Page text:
You will need a valid, free permit for rustic camping this year in Castle Provincial Park.
The Alberta government has released regulations for rustic campers this summer in the park which could have an impact on some local residents.
“That is camping that many people from the Lethbridge area do engage in, in the Castle Park,” said Minister of Environment and Parks Shannon Phillips on Friday.
“People need a free permit just so we know how many folks are out there,” she said. “In the case of public emergency, and in order to better support and plan these activities.”
There are nine camping areas located within the park, which can see thousands of people in the area over the summer.
“We have found over the years, on some weekends, we have over 1,000 people that go out to randomly camp in the Castle,” Phillips said. “So what we’ve done this year is better support that activity so we can reduce our wildfire risk, reduce risk to wildlife, reduce the risk to rivers, and ensure that our garbage and other waste is dealt with properly.”
Permits are needed before arriving in the park. They can be obtained at albertaparks.ca/castle, at self-serve kiosks, or retailers.
A permit allows visitors up to 16 days of camping, access to hundreds of kilometres of wilderness camping, and access to camping infrastructure such as fire pits, garbage containers and, in some areas, toilet facilities.
Fort opens for new season
The actual original fort dates much farther back, to 1869.
But the re-created Fort Whoop-Up Interpretive Centre in Indian Battle Park is celebrating a milestone in 2017. The fort, which officially opened for the season on Sunday, marked the commencement of its 50th year in Lethbridge.
“It’s very exciting,” said Natasha Gray, Fort Whoop-Up site co-ordinator. “Staff is all here and we can’t wait. Lethbridge has been great to us so we’re expecting a wonderful season.”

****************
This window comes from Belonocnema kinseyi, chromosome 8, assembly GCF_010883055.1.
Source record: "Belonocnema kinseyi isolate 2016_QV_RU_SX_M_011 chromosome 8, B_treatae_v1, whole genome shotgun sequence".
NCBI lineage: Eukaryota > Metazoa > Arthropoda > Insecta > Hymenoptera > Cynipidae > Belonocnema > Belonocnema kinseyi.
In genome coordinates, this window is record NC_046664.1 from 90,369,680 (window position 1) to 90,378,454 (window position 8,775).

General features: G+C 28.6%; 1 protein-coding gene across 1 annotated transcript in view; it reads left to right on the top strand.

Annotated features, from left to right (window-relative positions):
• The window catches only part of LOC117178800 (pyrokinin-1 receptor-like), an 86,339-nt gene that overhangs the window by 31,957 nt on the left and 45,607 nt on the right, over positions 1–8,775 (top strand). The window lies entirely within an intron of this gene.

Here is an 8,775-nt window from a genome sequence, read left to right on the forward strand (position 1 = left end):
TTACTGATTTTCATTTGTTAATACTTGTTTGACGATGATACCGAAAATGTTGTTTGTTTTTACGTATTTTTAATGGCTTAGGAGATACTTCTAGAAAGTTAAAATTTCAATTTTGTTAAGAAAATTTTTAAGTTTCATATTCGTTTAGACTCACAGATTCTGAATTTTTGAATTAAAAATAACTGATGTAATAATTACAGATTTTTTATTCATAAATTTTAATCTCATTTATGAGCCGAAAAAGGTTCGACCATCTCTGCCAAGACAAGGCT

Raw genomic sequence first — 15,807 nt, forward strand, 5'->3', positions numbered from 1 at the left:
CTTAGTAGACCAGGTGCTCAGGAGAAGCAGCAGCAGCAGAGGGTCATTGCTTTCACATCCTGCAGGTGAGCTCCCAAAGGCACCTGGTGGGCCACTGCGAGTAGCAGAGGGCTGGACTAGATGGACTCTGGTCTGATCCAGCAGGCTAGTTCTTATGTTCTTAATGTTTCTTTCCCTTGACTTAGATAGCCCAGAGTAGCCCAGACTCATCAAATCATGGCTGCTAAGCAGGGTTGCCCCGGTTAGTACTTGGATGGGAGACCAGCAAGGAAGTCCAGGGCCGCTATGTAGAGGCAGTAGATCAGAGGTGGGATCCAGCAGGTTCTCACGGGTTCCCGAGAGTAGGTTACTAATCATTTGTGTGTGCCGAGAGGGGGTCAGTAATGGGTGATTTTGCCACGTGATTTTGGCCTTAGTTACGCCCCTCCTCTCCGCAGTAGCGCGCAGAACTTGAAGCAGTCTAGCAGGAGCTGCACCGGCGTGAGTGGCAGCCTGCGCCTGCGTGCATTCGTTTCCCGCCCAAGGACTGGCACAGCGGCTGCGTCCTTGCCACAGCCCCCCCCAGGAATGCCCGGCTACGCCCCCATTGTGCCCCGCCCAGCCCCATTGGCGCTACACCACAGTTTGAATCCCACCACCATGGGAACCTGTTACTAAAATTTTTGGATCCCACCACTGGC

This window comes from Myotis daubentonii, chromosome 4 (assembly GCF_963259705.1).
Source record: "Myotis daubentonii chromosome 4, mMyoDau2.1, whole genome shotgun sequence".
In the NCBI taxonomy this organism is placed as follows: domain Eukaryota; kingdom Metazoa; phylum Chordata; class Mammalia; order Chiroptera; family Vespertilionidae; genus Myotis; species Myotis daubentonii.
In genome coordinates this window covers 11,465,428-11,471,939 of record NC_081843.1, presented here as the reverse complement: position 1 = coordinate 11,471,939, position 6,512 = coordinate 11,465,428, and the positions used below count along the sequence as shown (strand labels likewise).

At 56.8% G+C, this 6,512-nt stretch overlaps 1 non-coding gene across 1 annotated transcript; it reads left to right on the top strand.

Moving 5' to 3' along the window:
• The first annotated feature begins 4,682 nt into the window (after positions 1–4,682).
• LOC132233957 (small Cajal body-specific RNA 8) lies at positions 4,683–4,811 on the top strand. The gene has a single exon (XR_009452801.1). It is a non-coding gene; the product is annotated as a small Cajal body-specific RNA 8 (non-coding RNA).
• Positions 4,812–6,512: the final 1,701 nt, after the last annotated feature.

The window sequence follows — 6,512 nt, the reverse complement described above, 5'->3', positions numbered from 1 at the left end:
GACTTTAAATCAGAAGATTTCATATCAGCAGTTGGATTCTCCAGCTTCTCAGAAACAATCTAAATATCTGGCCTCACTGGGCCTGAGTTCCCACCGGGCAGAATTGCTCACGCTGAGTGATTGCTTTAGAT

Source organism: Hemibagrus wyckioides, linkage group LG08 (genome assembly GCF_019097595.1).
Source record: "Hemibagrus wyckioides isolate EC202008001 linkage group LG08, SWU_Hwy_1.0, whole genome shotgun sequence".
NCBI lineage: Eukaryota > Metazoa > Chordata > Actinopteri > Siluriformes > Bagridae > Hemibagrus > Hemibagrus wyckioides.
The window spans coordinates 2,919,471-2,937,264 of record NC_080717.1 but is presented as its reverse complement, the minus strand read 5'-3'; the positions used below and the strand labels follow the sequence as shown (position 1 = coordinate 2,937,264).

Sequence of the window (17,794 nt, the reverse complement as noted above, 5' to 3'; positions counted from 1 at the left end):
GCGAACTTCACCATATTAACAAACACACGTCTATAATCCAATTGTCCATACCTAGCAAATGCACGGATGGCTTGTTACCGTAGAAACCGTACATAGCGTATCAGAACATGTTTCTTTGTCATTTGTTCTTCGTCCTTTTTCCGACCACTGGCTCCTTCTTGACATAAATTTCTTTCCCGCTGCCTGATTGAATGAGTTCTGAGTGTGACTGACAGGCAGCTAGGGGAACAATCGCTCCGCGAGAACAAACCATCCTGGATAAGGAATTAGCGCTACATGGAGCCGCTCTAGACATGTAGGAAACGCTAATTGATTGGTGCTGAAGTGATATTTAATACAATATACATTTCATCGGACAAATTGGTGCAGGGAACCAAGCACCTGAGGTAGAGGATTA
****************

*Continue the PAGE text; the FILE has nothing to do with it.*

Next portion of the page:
The replica site was built as a centennial project, downstream from the original site, in 1967.
This summer will be the first full season of operation by the Galt Museum and Archives, following the formal Operation and Service Level Agreement between the Galt and the City of Lethbridge approved in June 2016.
On Sunday, the fort also had a special Mothers Day program. They are planning other upcoming special events, including for Fathers Day and for National Aboriginal Day, both in June, as well as for Canada Day on July 1.
Chief Mountain crossing opens
Americans, leave your guns at home when travelling to Canada.
The Chief Mountain seasonal border crossing opened Monday, and after a busy season last year for Canada Border Services Agency officers, including a number of weapons seizures.
In multiple cases, the firearm owners were fined $1,000 and turned away at the border.
“We want to advise our American visitors to leave their handguns at home,” said Luke Reimer, Communications Officer for the Canada Border Services Agency.
“If you do choose to travel with your firearms, make sure that you have them properly stored, and you declare them at the first opportunity.”
Failing to declare a firearm can have serious consequences. On the other hand, declaring a firearm grants the opportunity to either abandon or export the weapon back to the U.S. without penalty.
“If you don’t declare it, and we find it and seize it, you won’t get it back. You’ll also be facing a penalty and possibly criminal charges.”
Bowie joins Order of Excellence
Lethbridge’s Gary Bowie will be among the eight provincial residents to become members of the Alberta Order of Excellence in 2017.
The Order is the province’s highest honour a citizen can receive and is an official part of the Canadian Honours System.
Bowie is well-known in Lethbridge for his extensive work in several areas.
He has been working on issues related to homelessness since 1997. As chair of Social Housing in Action, he led the development of Lethbridge’s plan to end homelessness.